Typecasting matrices are the core technology without which western civilization would still be at the level it was in 1450. Without matrices, no type. Without type, no printing. Without printing, nothing much else would have advanced. Yet the making of typecasting matrices has never been properly documented. All existing accounts are superficial, incomplete, or both.
When it comes to actually writing an attempt at a complete account, however, I feel a touch of sympathy for earlier writers. It's no wonder they oversimplified, because the subject is more complex than any ordinary reader will tolerate. It "suffers," in particular, from two issues:
First, in practice, no individual matrix maker (or organization) is going to use all of the methods available. The aptitude for hand punchcutting and the inclination to run an electroplating bath are distinct.
Yet at the same time aspects of each of the methods have application in many of the others. (For example, electroforming, which is a matrix making method in its own right, may be used in at least two stages in other matrix making processes.)
If Goudy, or Warde, or Middleton, or any of the earlier writers on the subject had actually attempted to cover it all, no editor would have accepted anything they might have written. Even Legros & Grant didn't cover it all, and never got to the level of detail required by the practical maker. The subject is too interlinked for simple presentation to the mildly curious, and for most readers it is just too overwhelmingly dull - unless, of course, you are not an average reader and actually want to make a matrix. The only advantage that I (as author) have, and that you (as reader) need fear, is that here I am both author and editor.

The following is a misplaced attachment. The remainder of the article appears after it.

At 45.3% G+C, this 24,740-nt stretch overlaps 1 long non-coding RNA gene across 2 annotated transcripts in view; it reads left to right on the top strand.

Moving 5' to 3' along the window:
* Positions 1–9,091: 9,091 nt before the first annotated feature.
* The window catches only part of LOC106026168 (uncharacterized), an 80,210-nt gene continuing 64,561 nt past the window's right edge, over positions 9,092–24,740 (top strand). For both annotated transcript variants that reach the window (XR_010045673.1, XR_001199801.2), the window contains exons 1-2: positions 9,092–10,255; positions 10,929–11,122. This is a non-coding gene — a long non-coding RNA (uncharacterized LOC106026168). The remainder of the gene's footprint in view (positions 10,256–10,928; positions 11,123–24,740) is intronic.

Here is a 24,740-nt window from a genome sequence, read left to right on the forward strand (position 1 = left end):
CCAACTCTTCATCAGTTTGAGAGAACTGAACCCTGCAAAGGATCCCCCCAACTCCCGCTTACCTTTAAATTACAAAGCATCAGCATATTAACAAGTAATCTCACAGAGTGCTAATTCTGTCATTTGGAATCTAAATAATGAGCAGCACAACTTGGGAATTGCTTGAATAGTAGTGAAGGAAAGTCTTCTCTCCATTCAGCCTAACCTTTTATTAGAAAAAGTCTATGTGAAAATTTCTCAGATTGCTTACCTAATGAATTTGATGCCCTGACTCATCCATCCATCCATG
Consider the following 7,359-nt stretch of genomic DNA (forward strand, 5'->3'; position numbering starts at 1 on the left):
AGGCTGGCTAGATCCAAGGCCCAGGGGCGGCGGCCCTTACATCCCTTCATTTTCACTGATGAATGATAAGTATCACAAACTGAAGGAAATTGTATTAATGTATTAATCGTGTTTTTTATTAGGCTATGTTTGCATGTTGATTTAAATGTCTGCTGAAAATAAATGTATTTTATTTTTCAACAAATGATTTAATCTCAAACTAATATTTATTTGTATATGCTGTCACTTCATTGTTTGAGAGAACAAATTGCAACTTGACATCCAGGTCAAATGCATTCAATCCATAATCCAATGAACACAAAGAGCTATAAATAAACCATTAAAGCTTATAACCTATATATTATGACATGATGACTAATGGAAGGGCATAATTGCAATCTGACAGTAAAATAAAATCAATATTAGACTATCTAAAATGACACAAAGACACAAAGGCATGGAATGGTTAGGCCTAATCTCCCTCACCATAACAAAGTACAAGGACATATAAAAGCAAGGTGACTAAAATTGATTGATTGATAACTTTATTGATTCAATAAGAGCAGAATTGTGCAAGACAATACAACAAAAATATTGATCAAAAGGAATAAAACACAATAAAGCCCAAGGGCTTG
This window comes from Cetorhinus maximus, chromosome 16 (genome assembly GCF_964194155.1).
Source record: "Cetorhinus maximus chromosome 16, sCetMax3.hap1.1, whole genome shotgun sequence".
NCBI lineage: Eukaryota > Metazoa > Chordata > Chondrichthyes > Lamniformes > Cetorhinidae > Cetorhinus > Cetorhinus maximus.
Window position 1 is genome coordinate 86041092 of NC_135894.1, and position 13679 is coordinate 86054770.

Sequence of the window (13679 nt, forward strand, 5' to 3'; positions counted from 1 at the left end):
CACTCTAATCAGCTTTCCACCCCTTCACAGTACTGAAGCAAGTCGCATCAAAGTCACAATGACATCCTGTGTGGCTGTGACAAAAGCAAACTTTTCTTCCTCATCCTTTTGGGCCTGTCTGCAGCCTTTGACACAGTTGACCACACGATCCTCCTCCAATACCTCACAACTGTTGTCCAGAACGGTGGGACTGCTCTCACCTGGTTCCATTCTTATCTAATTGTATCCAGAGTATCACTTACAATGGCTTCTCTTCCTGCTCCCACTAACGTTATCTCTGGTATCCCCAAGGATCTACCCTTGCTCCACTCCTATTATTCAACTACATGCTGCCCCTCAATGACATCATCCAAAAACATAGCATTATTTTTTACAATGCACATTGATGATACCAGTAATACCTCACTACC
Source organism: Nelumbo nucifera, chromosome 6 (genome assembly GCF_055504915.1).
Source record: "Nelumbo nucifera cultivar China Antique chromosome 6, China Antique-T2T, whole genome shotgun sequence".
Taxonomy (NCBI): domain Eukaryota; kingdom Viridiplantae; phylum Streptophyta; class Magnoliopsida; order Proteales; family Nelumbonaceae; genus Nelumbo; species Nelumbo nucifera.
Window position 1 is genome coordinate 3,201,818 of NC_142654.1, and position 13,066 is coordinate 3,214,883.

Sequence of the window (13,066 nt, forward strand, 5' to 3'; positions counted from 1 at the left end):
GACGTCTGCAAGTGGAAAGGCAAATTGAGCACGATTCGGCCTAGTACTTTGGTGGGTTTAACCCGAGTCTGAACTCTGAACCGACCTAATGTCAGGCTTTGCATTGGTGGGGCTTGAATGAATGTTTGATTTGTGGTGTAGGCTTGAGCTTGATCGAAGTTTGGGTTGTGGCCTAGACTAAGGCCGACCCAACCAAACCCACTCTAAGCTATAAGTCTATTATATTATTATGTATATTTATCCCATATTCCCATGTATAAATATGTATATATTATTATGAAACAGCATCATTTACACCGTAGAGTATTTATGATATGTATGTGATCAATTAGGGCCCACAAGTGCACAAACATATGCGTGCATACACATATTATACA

The way I'll structure it is this: I'll write a number of individual chapters which, if you were to put them together, would form a book. But since they add up to a book that would be too big to handle, and since I want to present them incrementally as I write them, I'll format them as a hierarchical series of web pages within my CircuitousRoot website. This has the advantage of allowing me to link, easily, full-resolution versions of the images.
In classical history, there is a scholarly activity known as "doxography" which consists of trying to reconstruct lost texts from remarks about them and quotations from them by later writers. Understanding typographical matrix making is like that. This book, a doxographical work, is the summary of a 550 year failure of engineering documentation.
This will also probably be a rather annoying book to read due to the limitations imposed by copyright law. In many cases, the best illustrations are still in copyright and I cannot reprint them here (and probably couldn't get permission to reprint them in a freely available work such as this even if I were to ask). So many of the chapters will consist of one reference after another to illustrations not literally present in the text - you'll have to go out, find the source (in print or online), acquire it (for free or for money, depending), and look up the picture. If you're really serious about making type, you'll need to do this anyway. If you're not, you should probably be reading a less detailed book.
All portions of this document not noted otherwise are Copyright © 2012-2013 by David M. MacMillan and Rollande Krandall.
Circuitous Root is a Registered Trademark of David M. MacMillan and Rollande Krandall.
This work is licensed under the Creative Commons "Attribution - ShareAlike" license. See http://creativecommons.org/licenses/by-sa/3.0/ for its terms.
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